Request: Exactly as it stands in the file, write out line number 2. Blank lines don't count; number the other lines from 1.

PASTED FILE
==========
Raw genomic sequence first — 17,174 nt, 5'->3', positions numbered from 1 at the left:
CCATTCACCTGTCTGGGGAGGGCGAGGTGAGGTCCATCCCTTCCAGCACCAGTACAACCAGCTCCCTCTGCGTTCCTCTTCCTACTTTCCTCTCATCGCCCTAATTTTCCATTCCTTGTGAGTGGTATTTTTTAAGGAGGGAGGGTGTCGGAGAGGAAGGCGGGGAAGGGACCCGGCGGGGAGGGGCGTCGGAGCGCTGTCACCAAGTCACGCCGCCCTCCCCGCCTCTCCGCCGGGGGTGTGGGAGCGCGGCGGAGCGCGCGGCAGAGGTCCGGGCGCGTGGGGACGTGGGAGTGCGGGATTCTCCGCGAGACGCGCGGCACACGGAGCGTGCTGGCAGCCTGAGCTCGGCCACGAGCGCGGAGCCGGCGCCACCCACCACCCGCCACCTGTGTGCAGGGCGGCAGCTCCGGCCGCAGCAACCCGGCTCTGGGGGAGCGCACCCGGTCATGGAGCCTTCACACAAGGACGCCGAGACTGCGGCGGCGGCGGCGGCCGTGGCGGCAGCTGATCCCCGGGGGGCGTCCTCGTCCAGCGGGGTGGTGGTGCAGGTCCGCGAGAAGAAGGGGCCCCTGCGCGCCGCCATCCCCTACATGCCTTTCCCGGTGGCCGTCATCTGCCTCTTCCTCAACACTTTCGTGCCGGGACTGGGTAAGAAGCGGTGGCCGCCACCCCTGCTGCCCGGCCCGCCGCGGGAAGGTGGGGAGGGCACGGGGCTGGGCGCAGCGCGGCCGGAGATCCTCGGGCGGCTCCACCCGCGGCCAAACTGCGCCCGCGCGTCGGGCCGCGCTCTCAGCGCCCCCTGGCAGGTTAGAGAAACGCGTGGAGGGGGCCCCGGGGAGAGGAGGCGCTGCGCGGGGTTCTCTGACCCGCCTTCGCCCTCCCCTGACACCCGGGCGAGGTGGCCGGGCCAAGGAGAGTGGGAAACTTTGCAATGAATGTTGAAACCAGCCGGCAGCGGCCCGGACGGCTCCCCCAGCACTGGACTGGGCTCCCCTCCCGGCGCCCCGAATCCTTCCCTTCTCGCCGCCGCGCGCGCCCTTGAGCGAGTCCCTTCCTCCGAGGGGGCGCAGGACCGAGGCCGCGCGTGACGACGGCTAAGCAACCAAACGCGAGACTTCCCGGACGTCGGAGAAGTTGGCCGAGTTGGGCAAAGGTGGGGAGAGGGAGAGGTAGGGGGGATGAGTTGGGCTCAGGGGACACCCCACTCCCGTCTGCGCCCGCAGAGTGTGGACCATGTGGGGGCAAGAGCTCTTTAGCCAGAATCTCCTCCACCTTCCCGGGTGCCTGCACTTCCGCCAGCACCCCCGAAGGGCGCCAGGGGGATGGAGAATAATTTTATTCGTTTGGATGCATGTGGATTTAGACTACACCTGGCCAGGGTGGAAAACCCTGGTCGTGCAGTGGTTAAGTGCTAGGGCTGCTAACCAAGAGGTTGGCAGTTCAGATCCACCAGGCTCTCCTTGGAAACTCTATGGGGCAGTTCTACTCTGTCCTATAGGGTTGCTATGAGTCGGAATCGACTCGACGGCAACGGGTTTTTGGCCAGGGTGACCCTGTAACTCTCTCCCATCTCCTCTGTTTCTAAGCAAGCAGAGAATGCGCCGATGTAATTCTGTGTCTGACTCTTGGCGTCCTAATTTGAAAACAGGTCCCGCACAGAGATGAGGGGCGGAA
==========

CCATTCACCTGTCTGGGGAGGGCGAGGTGAGGTCCATCCCTTCCAGCACCAGTACAACCAGCTCCCTCTGCGTTCCTCTTCCTACTTTCCTCTCATCGCCCTAATTTTCCATTCCTTGTGAGTGGTATTTTTTAAGGAGGGAGGGTGTCGGAGAGGAAGGCGGGGAAGGGACCCGGCGGGGAGGGGCGTCGGAGCGCTGTCACCAAGTCACGCCGCCCTCCCCGCCTCTCCGCCGGGGGTGTGGGAGCGCGGCGGAGCGCGCGGCAGAGGTCCGGGCGCGTGGGGACGTGGGAGTGCGGGATTCTCCGCGAGACGCGCGGCACACGGAGCGTGCTGGCAGCCTGAGCTCGGCCACGAGCGCGGAGCCGGCGCCACCCACCACCCGCCACCTGTGTGCAGGGCGGCAGCTCCGGCCGCAGCAACCCGGCTCTGGGGGAGCGCACCCGGTCATGGAGCCTTCACACAAGGACGCCGAGACTGCGGCGGCGGCGGCGGCCGTGGCGGCAGCTGATCCCCGGGGGGCGTCCTCGTCCAGCGGGGTGGTGGTGCAGGTCCGCGAGAAGAAGGGGCCCCTGCGCGCCGCCATCCCCTACATGCCTTTCCCGGTGGCCGTCATCTGCCTCTTCCTCAACACTTTCGTGCCGGGACTGGGTAAGAAGCGGTGGCCGCCACCCCTGCTGCCCGGCCCGCCGCGGGAAGGTGGGGAGGGCACGGGGCTGGGCGCAGCGCGGCCGGAGATCCTCGGGCGGCTCCACCCGCGGCCAAACTGCGCCCGCGCGTCGGGCCGCGCTCTCAGCGCCCCCTGGCAGGTTAGAGAAACGCGTGGAGGGGGCCCCGGGGAGAGGAGGCGCTGCGCGGGGTTCTCTGACCCGCCTTCGCCCTCCCCTGACACCCGGGCGAGGTGGCCGGGCCAAGGAGAGTGGGAAACTTTGCAATGAATGTTGAAACCAGCCGGCAGCGGCCCGGACGGCTCCCCCAGCACTGGACTGGGCTCCCCTCCCGGCGCCCCGAATCCTTCCCTTCTCGCCGCCGCGCGCGCCCTTGAGCGAGTCCCTTCCTCCGAGGGGGCGCAGGACCGAGGCCGCGCGTGACGACGGCTAAGCAACCAAACGCGAGACTTCCCGGACGTCGGAGAAGTTGGCCGAGTTGGGCAAAGGTGGGGAGAGGGAGAGGTAGGGGGGATGAGTTGGGCTCAGGGGACACCCCACTCCCGTCTGCGCCCGCAGAGTGTGGACCATGTGGGGGCAAGAGCTCTTTAGCCAGAATCTCCTCCACCTTCCCGGGTGCCTGCACTTCCGCCAGCACCCCCGAAGGGCGCCAGGGGGATGGAGAATAATTTTATTCGTTTGGATGCATGTGGATTTAGACTACACCTGGCCAGGGTGGAAAACCCTGGTCGTGCAGTGGTTAAGTGCTAGGGCTGCTAACCAAGAGGTTGGCAGTTCAGATCCACCAGGCTCTCCTTGGAAACTCTATGGGGCAGTTCTACTCTGTCCTATAGGGTTGCTATGAGTCGGAATCGACTCGACGGCAACGGGTTTTTGGCCAGGGTGACCCTGTAACTCTCTCCCATCTCCTCTGTTTCTAAGCAAGCAGAGAATGCGCCGATGTAATTCTGTGTCTGACTCTTGGCGTCCTAATTTGAAAACAGGTCCCGCACAGAGATGAGGGGCGGAA